Hence, my increasing enthusiasm and motivation had driven me more to make my short films. During Screen Production Lecture, when shown last year's best short film in class, a beautifully shot tale (the film's bathed with golden sunray etc.) that happened to be rather cheesy (poor girl angst about her dead boyfriend, had some flashbacks of him and then killed herself and saw the ghost of her boyfriend taking her away). My main motivation is to do something even better. I'm THAT competitive, why am I always such a relentless self-promoter? It's all for the competition.

And today was the funnest of them all, during the Professional Development In Screen Production, everyone was asked to pitch their film ideas that they want to develop next semester. Not many went out to do so, but I absolutely didn't let go of this opportunity, thus I stepped in front of everyone and delivered my pitch.

The Great Swifty: I want to do a mockumentary that takes place in a post-apocalyptical future, when the Internet is entirely gone, and a girl has to go on a Lord of the Rings-style quest to restore the Internet to the masses (just because she wants to communicate with her boyfriend via Internet again). She'll have a documentary filmmaker and her little brother, who would've been an Internet hacking genius if the Internet had existed accompanying her in the quest. It'll be This Is Spinal Tap meets Alphaville.

Someone: What's the budget?

The Great Swifty: Ah, it's going to be pretty low. I intend to use as little special effects as possible. Just cheesy B-movie style ones, the most I would go with would be something from the old Dr Who shows.

One of the tutors: So, is the boyfriend going to be in the film?

The Great Swifty: Yeap. In one of those generic emotionally-charged endings. (note: I went into details, but I won't reveal it in this site) It's a satire where I make fun of our increasingly profit-driven society, and also people's dependence on the Internet. Oh, and the main girl happens to know kung fu.

And that was it. I earned some applauses and laughter, some people seemed to like the idea, and yes, I will most probably be channeling what I wanted to do with Aisyalam (a noirish Malay-language sci-fi film that had to be shelved) into this project of mine. Hopefully I can do some smaller projects while preparing for this big one.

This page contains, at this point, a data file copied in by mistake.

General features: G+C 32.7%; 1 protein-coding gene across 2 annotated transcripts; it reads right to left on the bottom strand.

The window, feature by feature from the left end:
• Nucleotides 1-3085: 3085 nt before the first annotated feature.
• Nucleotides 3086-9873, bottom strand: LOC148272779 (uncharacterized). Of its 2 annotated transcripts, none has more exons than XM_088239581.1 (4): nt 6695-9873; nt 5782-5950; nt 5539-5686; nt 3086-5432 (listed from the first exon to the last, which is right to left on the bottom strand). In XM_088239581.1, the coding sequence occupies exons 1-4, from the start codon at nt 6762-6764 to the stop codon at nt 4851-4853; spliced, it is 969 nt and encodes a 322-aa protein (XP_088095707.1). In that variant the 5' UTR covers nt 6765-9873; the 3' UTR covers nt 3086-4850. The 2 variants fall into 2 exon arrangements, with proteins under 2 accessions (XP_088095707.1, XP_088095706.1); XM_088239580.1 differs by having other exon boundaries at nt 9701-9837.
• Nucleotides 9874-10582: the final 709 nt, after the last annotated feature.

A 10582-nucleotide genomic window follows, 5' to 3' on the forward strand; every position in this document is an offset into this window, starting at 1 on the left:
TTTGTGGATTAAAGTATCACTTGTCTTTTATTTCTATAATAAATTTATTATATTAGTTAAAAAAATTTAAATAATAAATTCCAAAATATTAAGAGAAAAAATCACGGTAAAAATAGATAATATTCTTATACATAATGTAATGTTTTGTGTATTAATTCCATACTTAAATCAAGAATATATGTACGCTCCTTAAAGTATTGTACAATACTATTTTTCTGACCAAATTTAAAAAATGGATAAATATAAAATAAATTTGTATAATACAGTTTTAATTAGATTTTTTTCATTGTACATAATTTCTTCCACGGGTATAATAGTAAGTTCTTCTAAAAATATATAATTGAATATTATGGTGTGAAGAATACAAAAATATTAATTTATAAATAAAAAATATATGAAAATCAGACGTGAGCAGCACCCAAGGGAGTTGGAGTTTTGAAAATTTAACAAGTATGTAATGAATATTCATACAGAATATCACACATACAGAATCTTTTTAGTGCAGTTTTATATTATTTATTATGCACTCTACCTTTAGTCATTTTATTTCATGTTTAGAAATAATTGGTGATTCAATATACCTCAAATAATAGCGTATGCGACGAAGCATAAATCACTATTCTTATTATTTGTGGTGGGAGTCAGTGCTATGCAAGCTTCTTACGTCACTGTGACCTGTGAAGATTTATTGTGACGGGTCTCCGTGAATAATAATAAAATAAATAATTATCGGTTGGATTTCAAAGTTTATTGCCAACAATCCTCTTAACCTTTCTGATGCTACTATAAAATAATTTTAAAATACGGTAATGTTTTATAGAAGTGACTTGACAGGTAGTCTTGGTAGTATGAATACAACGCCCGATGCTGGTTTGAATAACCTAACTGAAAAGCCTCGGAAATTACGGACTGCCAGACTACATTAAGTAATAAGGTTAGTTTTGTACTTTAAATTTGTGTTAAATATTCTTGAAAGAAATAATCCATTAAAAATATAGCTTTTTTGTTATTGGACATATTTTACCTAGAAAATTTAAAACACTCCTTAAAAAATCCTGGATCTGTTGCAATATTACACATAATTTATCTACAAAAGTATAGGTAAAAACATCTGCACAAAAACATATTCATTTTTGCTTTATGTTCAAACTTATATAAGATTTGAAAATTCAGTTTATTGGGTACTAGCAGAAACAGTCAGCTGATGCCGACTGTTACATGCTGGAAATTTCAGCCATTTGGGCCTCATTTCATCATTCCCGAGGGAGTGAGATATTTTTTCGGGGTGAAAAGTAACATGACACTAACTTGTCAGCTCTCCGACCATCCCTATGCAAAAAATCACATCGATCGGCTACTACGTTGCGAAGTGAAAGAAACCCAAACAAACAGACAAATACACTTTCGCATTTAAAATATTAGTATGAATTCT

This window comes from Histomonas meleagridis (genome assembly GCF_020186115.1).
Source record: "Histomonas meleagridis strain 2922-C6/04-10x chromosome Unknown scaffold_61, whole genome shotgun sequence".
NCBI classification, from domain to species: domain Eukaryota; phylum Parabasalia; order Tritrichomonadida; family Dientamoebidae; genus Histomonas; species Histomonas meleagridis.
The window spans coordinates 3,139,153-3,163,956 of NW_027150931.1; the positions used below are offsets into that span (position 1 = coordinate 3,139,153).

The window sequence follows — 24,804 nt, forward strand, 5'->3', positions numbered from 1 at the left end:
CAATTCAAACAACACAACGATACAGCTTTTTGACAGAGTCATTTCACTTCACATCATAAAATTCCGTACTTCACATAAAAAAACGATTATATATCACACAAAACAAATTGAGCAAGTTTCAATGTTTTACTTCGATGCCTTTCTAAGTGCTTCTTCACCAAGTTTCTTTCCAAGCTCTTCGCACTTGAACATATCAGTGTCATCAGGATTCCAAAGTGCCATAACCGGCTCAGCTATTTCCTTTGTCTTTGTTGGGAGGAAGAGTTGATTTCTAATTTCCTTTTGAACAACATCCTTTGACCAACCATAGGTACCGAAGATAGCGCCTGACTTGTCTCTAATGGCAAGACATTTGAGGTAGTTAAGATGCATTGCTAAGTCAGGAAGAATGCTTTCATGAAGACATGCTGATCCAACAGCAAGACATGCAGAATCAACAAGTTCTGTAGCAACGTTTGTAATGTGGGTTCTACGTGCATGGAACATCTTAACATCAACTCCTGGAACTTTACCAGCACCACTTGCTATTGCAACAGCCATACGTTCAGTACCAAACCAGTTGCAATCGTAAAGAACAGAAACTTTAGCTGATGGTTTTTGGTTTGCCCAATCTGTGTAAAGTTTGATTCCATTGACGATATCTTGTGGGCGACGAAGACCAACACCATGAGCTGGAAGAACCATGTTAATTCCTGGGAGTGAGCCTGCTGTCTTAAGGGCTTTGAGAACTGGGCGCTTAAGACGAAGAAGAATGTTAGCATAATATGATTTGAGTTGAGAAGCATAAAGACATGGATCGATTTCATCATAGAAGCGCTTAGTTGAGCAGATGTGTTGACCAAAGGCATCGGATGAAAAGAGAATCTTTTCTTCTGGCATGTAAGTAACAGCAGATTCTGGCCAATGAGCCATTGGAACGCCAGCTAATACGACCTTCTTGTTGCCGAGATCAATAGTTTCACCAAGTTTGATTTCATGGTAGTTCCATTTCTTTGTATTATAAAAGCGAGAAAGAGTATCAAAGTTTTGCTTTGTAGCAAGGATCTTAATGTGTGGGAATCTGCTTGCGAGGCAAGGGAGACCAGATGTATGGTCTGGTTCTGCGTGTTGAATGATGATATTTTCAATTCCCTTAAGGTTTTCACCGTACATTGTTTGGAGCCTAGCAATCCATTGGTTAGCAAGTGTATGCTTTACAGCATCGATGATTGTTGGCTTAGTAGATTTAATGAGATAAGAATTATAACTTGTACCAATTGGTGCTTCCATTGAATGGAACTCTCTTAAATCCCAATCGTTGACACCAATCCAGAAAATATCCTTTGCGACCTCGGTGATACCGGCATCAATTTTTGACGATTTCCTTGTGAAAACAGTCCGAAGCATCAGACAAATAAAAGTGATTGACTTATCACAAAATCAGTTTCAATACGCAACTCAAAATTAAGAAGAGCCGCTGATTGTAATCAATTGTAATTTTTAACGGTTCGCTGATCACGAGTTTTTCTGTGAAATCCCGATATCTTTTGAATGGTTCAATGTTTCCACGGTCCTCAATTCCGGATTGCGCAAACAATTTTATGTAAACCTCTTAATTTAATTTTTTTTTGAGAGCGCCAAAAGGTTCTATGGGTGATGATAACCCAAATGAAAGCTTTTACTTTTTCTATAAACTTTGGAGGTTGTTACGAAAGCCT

But being the overambitious mad genius I am, the fact that I wanted to do a mockumentary (a mockumentary is a fake documentary), I even went for a documentary class today. Lots of deep stuff were discussed by the lecturer.

Documentary Lecturer: It is a creative treatment of actuality, according to John Grierson, father of documentary! It is more accurate than merely calling it a factual, realistic approach applied especially to film or literary work, or a reconstruction and reenactment of another time and place for a current audience, a graphing of history through cinematic image and taped sound. But it is mediated reality, not holistic reality!

The Great Swifty: Whoa. Deep.

Documentary Lecturer: According to John Searle, it is a condition of the adequacy of a precise theory of indeterminate phenomenon that should precisely characterize that phenomenon as indeterminate, a distinction is no less a distinction for allowing for family of related, marginal, divergent cases.

The Great Swifty: OMFG. I'm so going to post this on my site today.

Then we were shown 'Hotel Of Dreams', a Senegalese documentary by Danish filmmaker Helle Toft Jensen, a tale of a Europeanized Senegal dude who built a hotel in his village only to suffer when it got poor business, and also unintentionally alienated other villagers. I don't remember watching that many documentaries besides, er, the Michael Moore ones, and Tupac Lives, so it was interesting for me to view something that was, well, lower-budget. Whole thing was only an hour, but I made a mental note on copying whatever I could for this upcoming mockumentary of mine. If you are interested to read more about 'Hotel of Dreams', you may check out this article/review.